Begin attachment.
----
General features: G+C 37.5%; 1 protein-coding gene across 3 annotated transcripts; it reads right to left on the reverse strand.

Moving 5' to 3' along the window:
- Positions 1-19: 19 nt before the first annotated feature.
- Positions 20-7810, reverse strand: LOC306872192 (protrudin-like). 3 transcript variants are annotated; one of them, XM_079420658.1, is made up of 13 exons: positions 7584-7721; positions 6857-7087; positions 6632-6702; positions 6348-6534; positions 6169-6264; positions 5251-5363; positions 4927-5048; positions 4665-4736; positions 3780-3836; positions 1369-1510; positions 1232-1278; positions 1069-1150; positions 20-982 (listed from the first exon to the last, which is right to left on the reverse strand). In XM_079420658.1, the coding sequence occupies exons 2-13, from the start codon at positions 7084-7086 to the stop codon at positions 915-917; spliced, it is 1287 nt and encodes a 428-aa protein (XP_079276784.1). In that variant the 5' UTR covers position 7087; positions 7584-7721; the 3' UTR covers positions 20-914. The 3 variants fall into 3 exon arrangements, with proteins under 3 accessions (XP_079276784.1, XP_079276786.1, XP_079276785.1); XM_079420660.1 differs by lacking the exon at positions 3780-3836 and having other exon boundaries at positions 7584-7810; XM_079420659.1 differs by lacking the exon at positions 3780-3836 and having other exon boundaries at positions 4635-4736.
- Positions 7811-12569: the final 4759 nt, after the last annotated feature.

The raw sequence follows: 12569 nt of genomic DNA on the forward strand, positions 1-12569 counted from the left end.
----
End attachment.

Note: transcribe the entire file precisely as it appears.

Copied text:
General features: G+C 37.5%; 1 protein-coding gene across 3 annotated transcripts; it reads right to left on the reverse strand.

Moving 5' to 3' along the window:
- Positions 1-19: 19 nt before the first annotated feature.
- Positions 20-7810, reverse strand: LOC306872192 (protrudin-like). 3 transcript variants are annotated; one of them, XM_079420658.1, is made up of 13 exons: positions 7584-7721; positions 6857-7087; positions 6632-6702; positions 6348-6534; positions 6169-6264; positions 5251-5363; positions 4927-5048; positions 4665-4736; positions 3780-3836; positions 1369-1510; positions 1232-1278; positions 1069-1150; positions 20-982 (listed from the first exon to the last, which is right to left on the reverse strand). In XM_079420658.1, the coding sequence occupies exons 2-13, from the start codon at positions 7084-7086 to the stop codon at positions 915-917; spliced, it is 1287 nt and encodes a 428-aa protein (XP_079276784.1). In that variant the 5' UTR covers position 7087; positions 7584-7721; the 3' UTR covers positions 20-914. The 3 variants fall into 3 exon arrangements, with proteins under 3 accessions (XP_079276784.1, XP_079276786.1, XP_079276785.1); XM_079420660.1 differs by lacking the exon at positions 3780-3836 and having other exon boundaries at positions 7584-7810; XM_079420659.1 differs by lacking the exon at positions 3780-3836 and having other exon boundaries at positions 4635-4736.
- Positions 7811-12569: the final 4759 nt, after the last annotated feature.

The raw sequence follows: 12569 nt of genomic DNA on the forward strand, positions 1-12569 counted from the left end.